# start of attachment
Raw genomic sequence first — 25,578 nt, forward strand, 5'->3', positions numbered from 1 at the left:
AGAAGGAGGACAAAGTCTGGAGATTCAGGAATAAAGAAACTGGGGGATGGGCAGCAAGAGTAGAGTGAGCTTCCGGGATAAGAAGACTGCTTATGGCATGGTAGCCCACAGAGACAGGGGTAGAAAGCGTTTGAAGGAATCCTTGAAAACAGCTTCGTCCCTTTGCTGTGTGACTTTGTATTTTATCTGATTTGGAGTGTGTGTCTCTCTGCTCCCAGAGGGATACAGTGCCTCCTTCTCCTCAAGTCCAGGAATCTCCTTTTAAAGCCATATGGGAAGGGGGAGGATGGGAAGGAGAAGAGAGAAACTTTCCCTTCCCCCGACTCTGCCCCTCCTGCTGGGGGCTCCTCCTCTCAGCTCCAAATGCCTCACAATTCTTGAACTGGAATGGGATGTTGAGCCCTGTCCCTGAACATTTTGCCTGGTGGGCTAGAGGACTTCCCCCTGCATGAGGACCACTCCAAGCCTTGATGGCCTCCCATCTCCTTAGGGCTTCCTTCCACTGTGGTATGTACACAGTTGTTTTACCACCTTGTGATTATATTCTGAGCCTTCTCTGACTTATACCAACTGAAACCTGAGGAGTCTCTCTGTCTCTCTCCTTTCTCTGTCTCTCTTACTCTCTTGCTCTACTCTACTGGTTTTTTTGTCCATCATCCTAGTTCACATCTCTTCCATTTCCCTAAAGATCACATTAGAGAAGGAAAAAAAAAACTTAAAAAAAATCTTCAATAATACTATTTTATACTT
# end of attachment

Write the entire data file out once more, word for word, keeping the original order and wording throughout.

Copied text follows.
Raw genomic sequence first — 25,578 nt, forward strand, 5'->3', positions numbered from 1 at the left:
AGAAGGAGGACAAAGTCTGGAGATTCAGGAATAAAGAAACTGGGGGATGGGCAGCAAGAGTAGAGTGAGCTTCCGGGATAAGAAGACTGCTTATGGCATGGTAGCCCACAGAGACAGGGGTAGAAAGCGTTTGAAGGAATCCTTGAAAACAGCTTCGTCCCTTTGCTGTGTGACTTTGTATTTTATCTGATTTGGAGTGTGTGTCTCTCTGCTCCCAGAGGGATACAGTGCCTCCTTCTCCTCAAGTCCAGGAATCTCCTTTTAAAGCCATATGGGAAGGGGGAGGATGGGAAGGAGAAGAGAGAAACTTTCCCTTCCCCCGACTCTGCCCCTCCTGCTGGGGGCTCCTCCTCTCAGCTCCAAATGCCTCACAATTCTTGAACTGGAATGGGATGTTGAGCCCTGTCCCTGAACATTTTGCCTGGTGGGCTAGAGGACTTCCCCCTGCATGAGGACCACTCCAAGCCTTGATGGCCTCCCATCTCCTTAGGGCTTCCTTCCACTGTGGTATGTACACAGTTGTTTTACCACCTTGTGATTATATTCTGAGCCTTCTCTGACTTATACCAACTGAAACCTGAGGAGTCTCTCTGTCTCTCTCCTTTCTCTGTCTCTCTTACTCTCTTGCTCTACTCTACTGGTTTTTTTGTCCATCATCCTAGTTCACATCTCTTCCATTTCCCTAAAGATCACATTAGAGAAGGAAAAAAAAAACTTAAAAAAAATCTTCAATAATACTATTTTATACTT